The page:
As to the first argument, the Court notes that Plaintiff did sue under the Jones Act and there has been no finding regarding Plaintiff's status as a seaman. But even if Plaintiff is not entitled to sue under the Jones Act, the Court finds that this is a distinction without a meaningful difference. The FELA (and Jones Act) statute of limitations, 45 U.S.C. § 56, and 46 U.S.C. § 30106, are essentially identical, stating that the action must be " commenced" or " brought" within the three year period. The Supreme Court in Burnett specifically found that the state court suit had been properly " commenced" although it was filed in an improper venue. 380 U.S. at 426, 85 S.Ct. at 1053. Furthermore, because the principle of uniformity that drove the Burnett decision applies with equal force to a general maritime action, other courts have correctly held that Burnett applies in general maritime cases. See, e.g., Prejean, 721 So.2d at 1276 (citing 1 Martin J. Norris, The Law of Maritime Personal Injuries § 5:10 (4th ed. 1990)); Davis, 659 F.Supp. at 156-157; People of the Living God v. Star Towing Co., 289 F.Supp. 635, 639 (E.D. La. 1968) (holding that Burnett and its justification of uniformity " is equally applicable to admiralty actions." ).

Defendant's second argument for distinction is also without merit. Defendants cite three cases in support of its argument that this Court is required to follow the Louisiana rule. See Taylor v. Bailey Tool Mfg. Co., 744 F.3d 944, 946 (5th Cir. 2014); Mullen, 887 F.2d at 617-18; Luckett, 171 F.3d at 299. Taylor, 744 F.3d at 945, was a case brought under federal law, specifically Title VII of the Civil Rights Act of 1964, 42 U.S.C. § § 2000e et seq. and 42 U.S.C. § 1981. Mullen, 887 F.2d at 616, and Luckett, 171 F.3d at 298, were diversity cases, not maritime cases where all courts, state or federal, are required to follow maritime substantive law. 1 Thomas J. Schoenbaum, Admiralty and Maritime Law, § 4-1 (5th ed. 2014) (citing Chelentis v. Luckenbach S.S. Co., 247 U.S. 372, 38 S.Ct. 501, 62 L.Ed. 1171 (1918)). As has been made clear, rules affecting the maritime statute of limitations are considered substantive. Prejean, 721 So.2d at 1276 (citing 1 Martin J. Norris, The Law of Maritime Personal Injuries, § 5:10 (4th ed. 1990)); See also Mendez v. Ishikawajima-Harima Heavy Industries Co., Ltd, 52 F.3d 799, 801, 1995 A.M.C. 1233 (9th Cir. 1995) (" the right to bar an action for lapse of time is a substantive right." ).

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In support of its position that this Court is bound to follow Louisiana law, Defendants cite Dozier v. Ingram Barge Company, 96-1370 (La.App. 4 Cir. 1/28/98), 706 So.2d 1064 and McKean v. Skipper Hydraulic, Inc., 592 So.2d 433 (La.App. 5 Cir. 1991). The Court has carefully considered these cases and concludes that they fly in the face of the Supreme Court, Fifth Circuit and other federal precedent discussed above as well as fundamental principles of maritime law. In short, the Court feels these cases were wrongly decided.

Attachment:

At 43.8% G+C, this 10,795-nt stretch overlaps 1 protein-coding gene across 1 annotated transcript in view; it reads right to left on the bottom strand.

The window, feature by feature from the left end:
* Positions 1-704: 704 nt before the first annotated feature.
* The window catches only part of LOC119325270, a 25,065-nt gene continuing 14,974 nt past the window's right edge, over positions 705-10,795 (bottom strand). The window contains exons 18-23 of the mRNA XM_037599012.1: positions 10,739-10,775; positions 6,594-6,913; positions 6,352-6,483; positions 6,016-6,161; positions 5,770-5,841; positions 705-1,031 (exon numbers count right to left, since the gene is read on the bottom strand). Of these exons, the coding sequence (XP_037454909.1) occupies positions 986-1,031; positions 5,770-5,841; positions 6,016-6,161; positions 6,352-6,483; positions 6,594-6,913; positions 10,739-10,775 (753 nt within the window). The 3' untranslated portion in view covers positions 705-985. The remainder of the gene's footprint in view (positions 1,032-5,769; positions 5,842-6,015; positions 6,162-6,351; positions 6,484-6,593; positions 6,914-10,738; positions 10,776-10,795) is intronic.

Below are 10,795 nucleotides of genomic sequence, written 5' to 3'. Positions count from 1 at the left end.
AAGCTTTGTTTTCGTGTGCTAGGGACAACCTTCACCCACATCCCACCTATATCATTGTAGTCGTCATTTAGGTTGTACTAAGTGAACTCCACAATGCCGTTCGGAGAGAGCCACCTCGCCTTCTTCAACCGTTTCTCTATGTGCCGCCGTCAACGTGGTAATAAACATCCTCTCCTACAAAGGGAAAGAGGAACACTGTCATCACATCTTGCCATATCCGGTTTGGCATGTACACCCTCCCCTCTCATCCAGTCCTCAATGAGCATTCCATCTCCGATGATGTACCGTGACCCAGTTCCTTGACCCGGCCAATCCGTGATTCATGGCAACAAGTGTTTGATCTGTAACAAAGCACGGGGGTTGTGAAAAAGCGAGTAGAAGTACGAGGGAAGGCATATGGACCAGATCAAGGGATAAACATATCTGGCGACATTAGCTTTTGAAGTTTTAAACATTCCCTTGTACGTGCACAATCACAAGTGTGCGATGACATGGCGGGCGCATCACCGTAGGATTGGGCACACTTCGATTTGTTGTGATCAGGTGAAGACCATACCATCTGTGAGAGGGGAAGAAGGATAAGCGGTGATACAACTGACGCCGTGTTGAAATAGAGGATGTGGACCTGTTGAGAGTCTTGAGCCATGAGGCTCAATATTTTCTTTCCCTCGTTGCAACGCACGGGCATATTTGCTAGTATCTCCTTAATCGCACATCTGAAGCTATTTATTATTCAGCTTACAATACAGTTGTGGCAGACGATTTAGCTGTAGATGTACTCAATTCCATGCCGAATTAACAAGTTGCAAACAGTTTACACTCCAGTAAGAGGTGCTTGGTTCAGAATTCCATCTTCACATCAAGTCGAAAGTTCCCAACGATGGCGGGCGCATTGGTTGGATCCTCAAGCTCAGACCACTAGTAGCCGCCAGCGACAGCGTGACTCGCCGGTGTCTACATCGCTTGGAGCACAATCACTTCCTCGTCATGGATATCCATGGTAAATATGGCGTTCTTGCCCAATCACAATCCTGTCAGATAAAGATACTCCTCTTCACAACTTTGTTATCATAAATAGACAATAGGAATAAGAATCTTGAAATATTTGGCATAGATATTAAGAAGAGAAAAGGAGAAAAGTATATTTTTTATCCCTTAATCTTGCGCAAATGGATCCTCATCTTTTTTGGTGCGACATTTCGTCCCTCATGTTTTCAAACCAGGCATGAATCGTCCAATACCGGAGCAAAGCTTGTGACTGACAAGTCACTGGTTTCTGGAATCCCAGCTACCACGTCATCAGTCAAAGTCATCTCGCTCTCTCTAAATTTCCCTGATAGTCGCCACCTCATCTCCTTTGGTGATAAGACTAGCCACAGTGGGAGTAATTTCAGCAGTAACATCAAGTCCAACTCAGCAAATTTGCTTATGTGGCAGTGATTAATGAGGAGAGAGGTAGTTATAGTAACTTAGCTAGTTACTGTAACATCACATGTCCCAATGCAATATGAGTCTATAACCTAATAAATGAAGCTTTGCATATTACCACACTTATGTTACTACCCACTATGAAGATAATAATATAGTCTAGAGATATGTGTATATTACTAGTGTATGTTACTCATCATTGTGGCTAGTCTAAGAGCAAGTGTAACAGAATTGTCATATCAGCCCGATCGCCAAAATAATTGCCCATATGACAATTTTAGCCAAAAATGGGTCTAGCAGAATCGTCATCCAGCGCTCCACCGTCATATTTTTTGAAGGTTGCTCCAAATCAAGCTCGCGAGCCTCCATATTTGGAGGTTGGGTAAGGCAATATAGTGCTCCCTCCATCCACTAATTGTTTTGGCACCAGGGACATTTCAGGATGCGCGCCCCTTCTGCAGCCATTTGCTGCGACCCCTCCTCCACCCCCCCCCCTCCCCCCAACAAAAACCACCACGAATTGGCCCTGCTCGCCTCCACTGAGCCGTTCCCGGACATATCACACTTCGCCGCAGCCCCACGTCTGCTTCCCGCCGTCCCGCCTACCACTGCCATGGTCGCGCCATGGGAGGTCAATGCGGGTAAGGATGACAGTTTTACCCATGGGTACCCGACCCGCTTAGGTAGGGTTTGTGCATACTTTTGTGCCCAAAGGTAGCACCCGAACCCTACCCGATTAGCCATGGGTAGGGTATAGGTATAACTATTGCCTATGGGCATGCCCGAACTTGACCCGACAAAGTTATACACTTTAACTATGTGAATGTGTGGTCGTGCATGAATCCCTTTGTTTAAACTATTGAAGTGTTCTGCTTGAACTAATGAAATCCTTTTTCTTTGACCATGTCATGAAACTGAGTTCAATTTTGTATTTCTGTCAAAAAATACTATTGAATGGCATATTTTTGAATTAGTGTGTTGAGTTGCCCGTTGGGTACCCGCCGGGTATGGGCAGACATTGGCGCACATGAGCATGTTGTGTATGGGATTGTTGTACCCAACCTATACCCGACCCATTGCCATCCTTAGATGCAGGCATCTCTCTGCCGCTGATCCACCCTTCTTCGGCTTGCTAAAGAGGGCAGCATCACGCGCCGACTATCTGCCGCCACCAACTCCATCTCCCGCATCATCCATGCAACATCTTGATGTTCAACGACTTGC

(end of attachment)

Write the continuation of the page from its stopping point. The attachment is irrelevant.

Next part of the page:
In Dozier, the Louisiana Fourth Circuit affirmed the trial court and held that a Jones Act suit was prescribed because the original suit was filed in a court of improper venue and was not served within the prescriptive period. Relying on two cases - Mejia v. Lineas Marittmas De Santo Domingo, 570 So.2d 548 (La.App. 4 Cir. 1990) and McKean - the Dozier court held that Louisiana procedural law applied in a state court case filed under the " savings to suitor" clause. Id. at 1066. Then, citing no case law, the Dozier court concluded that " Clearly, procedural statutes, including those governing interruption and suspension of prescription, are procedural rather than substantive, in nature." Id.

As the well-reasoned dissent in Dozier explains, the problem with Dozier (and McKean ) is the complete lack of authority for its underlying assumptions. As stated above, Dozier relies on Mejia and McKean. While Dozier is correct that Mejia applied Louisiana procedural law in a maritime case to find a claim prescribed, the dissent in Dozier is also correct that there is no discussion in Mejia about whether laws related to statute of limitations are a part of substantive maritime law. In short, Mejia never addresses the central issue in Dozier.

McKean is equally weak authority. McKean applied La. Civ. Code art. 3462 to bar a seaman's personal injury claim when the defendant was not served within the three year statute of limitations for maritime torts. In doing so, McKean held that " Louisiana procedural law applie[d] in [a] state court maritime tort action interpreting federal substantive law." Id. at 434. For this proposition, McKean relied upon St. Louis Southwestern Ry. Co. v. Dickerson, 470 U.S. 409, 105 S.Ct. 1347, 84 L.Ed.2d 303 (1985) and Morris v. Transworld Drilling Co., 365 So.2d 46 (La.App. 3rd Cir. 1978).

But St. Louis held that " FELA cases adjudicated in state courts are subject to state procedural rules, but the substantive law governing them is federal." 470 U.S. at 411, 105 S.Ct. at 1348. St. Louis reached this decision in the context of whether jury instructions were procedural or substantive in nature. St. Louis never addressed whether statute of limitation rules were procedural or substantive in nature.

Similarly, in Morris, the " sole issue ... [was] the propriety of prejudgment interest on an award in a Jones Act claim brought in a state court." 365 So.2d at 46. Again, the issue was not whether statute of limitation rules are procedural or substantive in nature.